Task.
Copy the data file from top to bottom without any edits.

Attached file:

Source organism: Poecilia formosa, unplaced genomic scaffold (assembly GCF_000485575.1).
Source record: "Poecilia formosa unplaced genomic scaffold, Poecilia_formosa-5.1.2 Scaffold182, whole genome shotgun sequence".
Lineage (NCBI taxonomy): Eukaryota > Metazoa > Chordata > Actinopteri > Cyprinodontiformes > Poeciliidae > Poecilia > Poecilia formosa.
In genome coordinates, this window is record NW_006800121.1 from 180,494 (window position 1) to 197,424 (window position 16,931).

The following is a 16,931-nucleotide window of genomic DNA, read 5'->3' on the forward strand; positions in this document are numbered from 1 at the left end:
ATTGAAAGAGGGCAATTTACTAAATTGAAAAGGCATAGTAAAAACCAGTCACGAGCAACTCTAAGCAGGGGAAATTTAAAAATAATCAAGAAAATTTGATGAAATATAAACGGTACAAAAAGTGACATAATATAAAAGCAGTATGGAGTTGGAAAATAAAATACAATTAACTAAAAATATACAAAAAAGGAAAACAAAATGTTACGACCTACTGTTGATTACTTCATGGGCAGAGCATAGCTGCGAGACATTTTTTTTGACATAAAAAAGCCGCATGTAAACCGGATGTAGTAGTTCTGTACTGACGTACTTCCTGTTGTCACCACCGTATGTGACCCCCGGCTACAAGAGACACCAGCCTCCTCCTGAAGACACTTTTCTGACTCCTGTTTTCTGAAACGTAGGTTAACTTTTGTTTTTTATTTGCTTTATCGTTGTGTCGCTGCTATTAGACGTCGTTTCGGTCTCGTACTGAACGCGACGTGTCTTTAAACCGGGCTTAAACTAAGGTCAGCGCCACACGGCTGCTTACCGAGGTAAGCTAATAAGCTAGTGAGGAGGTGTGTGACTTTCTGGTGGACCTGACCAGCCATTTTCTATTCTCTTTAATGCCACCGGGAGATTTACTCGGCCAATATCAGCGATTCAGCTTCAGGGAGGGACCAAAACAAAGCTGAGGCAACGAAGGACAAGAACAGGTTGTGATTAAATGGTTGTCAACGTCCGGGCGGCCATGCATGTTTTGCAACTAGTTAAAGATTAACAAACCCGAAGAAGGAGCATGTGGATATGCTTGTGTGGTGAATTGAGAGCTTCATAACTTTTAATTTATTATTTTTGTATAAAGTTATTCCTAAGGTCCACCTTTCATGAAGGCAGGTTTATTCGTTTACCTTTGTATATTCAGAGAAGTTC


Source organism: Poecilia formosa, unplaced genomic scaffold (assembly GCF_000485575.1).
Source record: "Poecilia formosa unplaced genomic scaffold, Poecilia_formosa-5.1.2 Scaffold182, whole genome shotgun sequence".
Lineage (NCBI taxonomy): Eukaryota > Metazoa > Chordata > Actinopteri > Cyprinodontiformes > Poeciliidae > Poecilia > Poecilia formosa.
In genome coordinates, this window is record NW_006800121.1 from 180,494 (window position 1) to 197,424 (window position 16,931).

The following is a 16,931-nucleotide window of genomic DNA, read 5'->3' on the forward strand; positions in this document are numbered from 1 at the left end:
ATTGAAAGAGGGCAATTTACTAAATTGAAAAGGCATAGTAAAAACCAGTCACGAGCAACTCTAAGCAGGGGAAATTTAAAAATAATCAAGAAAATTTGATGAAATATAAACGGTACAAAAAGTGACATAATATAAAAGCAGTATGGAGTTGGAAAATAAAATACAATTAACTAAAAATATACAAAAAAGGAAAACAAAATGTTACGACCTACTGTTGATTACTTCATGGGCAGAGCATAGCTGCGAGACATTTTTTTTGACATAAAAAAGCCGCATGTAAACCGGATGTAGTAGTTCTGTACTGACGTACTTCCTGTTGTCACCACCGTATGTGACCCCCGGCTACAAGAGACACCAGCCTCCTCCTGAAGACACTTTTCTGACTCCTGTTTTCTGAAACGTAGGTTAACTTTTGTTTTTTATTTGCTTTATCGTTGTGTCGCTGCTATTAGACGTCGTTTCGGTCTCGTACTGAACGCGACGTGTCTTTAAACCGGGCTTAAACTAAGGTCAGCGCCACACGGCTGCTTACCGAGGTAAGCTAATAAGCTAGTGAGGAGGTGTGTGACTTTCTGGTGGACCTGACCAGCCATTTTCTATTCTCTTTAATGCCACCGGGAGATTTACTCGGCCAATATCAGCGATTCAGCTTCAGGGAGGGACCAAAACAAAGCTGAGGCAACGAAGGACAAGAACAGGTTGTGATTAAATGGTTGTCAACGTCCGGGCGGCCATGCATGTTTTGCAACTAGTTAAAGATTAACAAACCCGAAGAAGGAGCATGTGGATATGCTTGTGTGGTGAATTGAGAGCTTCATAACTTTTAATTTATTATTTTTGTATAAAGTTATTCCTAAGGTCCACCTTTCATGAAGGCAGGTTTATTCGTTTACCTTTGTATATTCAGAGAAGTTC